But I must say that the article, though disturbing, was actually a providential blessing. You see, I had been considering for some time how it is that we humans tend to excuse ourselves in our sin – establishing various reasons for why we violate God’s commands, rather than taking personal responsibility for our actions. In the modern day men are not deemed sinful, instead their “disfunctions” are the product of their poor childhoods, circumstances in life or even their biology. According to the systems of thought today, God’s final judgment of mankind will be accompanied by a host of professional psychologists and psychiatrists who will be there to testify on behalf of every member of the human race as to why it is that they are innocent of their actions by reason of their various victimizations. In the world of modern “wisdom,” there is no hell because…
“all are victims and deserve the recovery of God” Psych. 3:23.
In mentioning all of this we must recognize that what Dr. Coccaro is advocating is rather extreme. But we cannot forget that all this hits closer to home than we may realize. Even as Christians, we have this same weakness of looking to justify our sins when we commit them. And how often do we meet Christians who have become infected with the errors of psychology – who will excuse their timidity, depression, anxiety and even anger based upon their circumstances, their childhood experiences. or some other thing or person. Especially in our culture of depression, it is not uncommon to hear Christians speak very protectively of their right to be depressed for various reasons; and yet how contrary this is to the simple teachings of Scripture. In particular, consider the remaining 7 summary commands issued by the Apostle Paul to the church at Philippi:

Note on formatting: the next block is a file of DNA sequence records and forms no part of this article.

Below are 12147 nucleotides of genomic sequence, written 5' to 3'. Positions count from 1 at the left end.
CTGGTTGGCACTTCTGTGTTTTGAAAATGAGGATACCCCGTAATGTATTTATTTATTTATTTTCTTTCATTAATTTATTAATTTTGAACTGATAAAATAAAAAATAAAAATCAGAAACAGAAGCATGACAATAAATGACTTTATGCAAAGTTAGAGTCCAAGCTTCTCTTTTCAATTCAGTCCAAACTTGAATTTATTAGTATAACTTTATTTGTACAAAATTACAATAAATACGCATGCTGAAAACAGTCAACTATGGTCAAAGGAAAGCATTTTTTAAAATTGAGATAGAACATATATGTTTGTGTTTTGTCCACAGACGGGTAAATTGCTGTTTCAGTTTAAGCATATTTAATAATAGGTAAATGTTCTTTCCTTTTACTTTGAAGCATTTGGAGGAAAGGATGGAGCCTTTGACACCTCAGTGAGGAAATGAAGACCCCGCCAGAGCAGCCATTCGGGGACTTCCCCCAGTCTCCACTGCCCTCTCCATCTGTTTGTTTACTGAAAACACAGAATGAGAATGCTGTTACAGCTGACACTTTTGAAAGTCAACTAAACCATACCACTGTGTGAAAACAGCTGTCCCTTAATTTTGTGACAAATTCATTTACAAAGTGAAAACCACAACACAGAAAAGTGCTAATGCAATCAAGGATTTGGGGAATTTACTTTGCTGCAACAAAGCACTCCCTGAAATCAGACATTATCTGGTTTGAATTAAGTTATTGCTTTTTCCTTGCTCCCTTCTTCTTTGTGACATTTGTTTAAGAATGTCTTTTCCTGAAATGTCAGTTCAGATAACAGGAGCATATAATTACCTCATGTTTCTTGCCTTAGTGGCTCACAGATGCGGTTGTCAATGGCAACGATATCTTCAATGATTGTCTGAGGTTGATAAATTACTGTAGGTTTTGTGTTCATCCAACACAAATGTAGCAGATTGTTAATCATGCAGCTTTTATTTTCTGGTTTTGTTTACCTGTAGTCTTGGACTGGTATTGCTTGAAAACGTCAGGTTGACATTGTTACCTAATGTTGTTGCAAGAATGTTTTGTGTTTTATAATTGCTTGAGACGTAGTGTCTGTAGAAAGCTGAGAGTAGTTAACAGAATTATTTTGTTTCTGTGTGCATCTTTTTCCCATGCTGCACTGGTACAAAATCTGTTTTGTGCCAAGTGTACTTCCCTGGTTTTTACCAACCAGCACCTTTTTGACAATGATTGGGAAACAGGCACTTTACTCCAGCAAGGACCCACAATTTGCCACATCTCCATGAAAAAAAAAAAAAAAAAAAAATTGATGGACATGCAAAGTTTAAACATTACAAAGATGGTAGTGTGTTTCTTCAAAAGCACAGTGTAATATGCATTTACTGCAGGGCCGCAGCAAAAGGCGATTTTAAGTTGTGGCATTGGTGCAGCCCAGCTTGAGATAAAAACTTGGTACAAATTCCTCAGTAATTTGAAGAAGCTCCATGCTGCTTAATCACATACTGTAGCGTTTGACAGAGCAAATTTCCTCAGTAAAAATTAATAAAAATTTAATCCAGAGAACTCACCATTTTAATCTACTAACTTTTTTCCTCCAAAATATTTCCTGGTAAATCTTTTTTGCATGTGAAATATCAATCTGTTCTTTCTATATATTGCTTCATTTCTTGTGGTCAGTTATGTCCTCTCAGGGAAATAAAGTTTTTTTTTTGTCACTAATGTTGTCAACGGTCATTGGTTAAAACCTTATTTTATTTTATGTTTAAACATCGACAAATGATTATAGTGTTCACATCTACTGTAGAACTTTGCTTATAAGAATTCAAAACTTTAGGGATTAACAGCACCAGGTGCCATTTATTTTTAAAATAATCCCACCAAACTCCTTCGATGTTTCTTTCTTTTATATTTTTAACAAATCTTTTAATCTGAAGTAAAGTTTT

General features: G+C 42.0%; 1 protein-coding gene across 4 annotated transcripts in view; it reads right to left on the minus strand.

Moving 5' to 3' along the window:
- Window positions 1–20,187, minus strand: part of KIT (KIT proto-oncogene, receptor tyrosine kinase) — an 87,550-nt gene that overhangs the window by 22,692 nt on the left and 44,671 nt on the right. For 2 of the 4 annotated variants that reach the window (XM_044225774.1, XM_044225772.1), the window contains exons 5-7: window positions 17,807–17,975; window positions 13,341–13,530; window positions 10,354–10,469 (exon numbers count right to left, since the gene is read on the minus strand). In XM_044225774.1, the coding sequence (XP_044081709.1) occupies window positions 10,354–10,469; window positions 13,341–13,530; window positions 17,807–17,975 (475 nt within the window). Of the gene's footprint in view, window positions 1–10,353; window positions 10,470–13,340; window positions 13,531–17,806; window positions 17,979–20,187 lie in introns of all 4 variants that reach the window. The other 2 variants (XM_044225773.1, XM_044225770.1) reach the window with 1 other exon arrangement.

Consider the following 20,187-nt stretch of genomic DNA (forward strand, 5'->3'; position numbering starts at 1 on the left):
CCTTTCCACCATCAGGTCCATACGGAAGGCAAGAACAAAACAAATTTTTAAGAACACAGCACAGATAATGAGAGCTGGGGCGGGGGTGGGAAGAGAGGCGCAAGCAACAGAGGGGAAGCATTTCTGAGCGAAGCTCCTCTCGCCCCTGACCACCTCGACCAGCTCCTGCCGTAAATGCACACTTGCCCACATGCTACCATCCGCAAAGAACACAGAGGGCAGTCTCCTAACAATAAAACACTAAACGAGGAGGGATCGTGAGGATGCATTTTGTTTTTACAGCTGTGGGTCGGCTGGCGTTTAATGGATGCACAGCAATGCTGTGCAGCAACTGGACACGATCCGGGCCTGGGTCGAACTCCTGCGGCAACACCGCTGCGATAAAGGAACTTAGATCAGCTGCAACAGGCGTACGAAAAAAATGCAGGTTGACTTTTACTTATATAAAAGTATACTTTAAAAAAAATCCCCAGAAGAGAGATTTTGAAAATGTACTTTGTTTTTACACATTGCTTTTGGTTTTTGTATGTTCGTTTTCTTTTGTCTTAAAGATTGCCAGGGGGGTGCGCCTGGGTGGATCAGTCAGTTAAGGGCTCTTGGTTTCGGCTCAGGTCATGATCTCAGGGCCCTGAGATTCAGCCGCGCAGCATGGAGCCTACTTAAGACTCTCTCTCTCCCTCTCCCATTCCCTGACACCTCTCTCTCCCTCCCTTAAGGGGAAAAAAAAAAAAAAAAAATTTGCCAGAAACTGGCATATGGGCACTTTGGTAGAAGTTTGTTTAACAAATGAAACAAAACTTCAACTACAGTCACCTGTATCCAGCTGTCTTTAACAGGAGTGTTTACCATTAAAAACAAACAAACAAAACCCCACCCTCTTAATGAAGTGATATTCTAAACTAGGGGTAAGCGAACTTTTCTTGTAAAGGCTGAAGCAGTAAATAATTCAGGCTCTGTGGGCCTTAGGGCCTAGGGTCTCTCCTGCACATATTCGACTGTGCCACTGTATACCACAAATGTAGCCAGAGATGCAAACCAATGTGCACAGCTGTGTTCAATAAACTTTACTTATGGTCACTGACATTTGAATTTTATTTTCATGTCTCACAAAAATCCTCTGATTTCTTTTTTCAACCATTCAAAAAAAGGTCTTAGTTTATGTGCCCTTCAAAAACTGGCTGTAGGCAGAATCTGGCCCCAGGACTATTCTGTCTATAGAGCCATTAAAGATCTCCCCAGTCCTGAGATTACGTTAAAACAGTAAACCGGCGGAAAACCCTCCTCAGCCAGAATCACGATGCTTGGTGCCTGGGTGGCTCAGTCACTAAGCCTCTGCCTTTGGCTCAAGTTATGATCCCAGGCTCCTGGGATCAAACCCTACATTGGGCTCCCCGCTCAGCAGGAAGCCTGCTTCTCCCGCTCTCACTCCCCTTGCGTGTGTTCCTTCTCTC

1. [v.1] Stand firm in the Lord!!!
2. [v. 4] Rejoice in the Lord always; again I will say rejoice!!!
3. [v. 5] Let your forbearing spirit be known to all men!!!
4. [v. 6] Be anxious for nothing!!!
5. [v.7] Let your requests be made known to God!!!
6. [v.8] Let your mind dwell on that which is true, honorable, right, pure…!!!
7. [v. 9] These things practice!!!
Actually there are 8 imperatives (commands) in this section – the command to rejoice!!! is repeated twice in the same verse and so I normally count both as one command – with double emphasis. That’s an interesting thought, isn’t it? Being commanded to rejoice. All of the other commands might seem more normal to our thinking, but…being commanded to rejoice? Really?
Does this mean that believers will never struggle with feelings of anger, sadness and anxiety? Of course not! We all struggle with these, and even more; and will do so until glory, but thanks be to the Lord for His sufficient grace which causes us to stand (1 Peter 5:12) and to grow in all aspects of the Christian life, for He who began a good work in us will continue to complete it until the day of Christ Jesus (Phil. 1:6)! As believers, we have every reason to celebrate life in this world, even amidst our trials (Phil. 1:29), because we exist and subsist as the citizens of heaven (Phil 3:20). Having been forgiven of all our wretched sins by the precious blood of the Lamb, and having been covered with His perfect righteousness (Phil. 3:2-19), we now have every reason to rejoice (Phil. 3:1), and rejoice (Phil. 4:4a) and again rejoice (Phil. 4:4b). But should we try to excuse ourselves from living in the joy of the Lord (John 17:13), then we become complicit with the foolishness of a man like Dr. Coccaro while we try to hide ourselves from the joy of a salvation that is worthy of our continual celebration.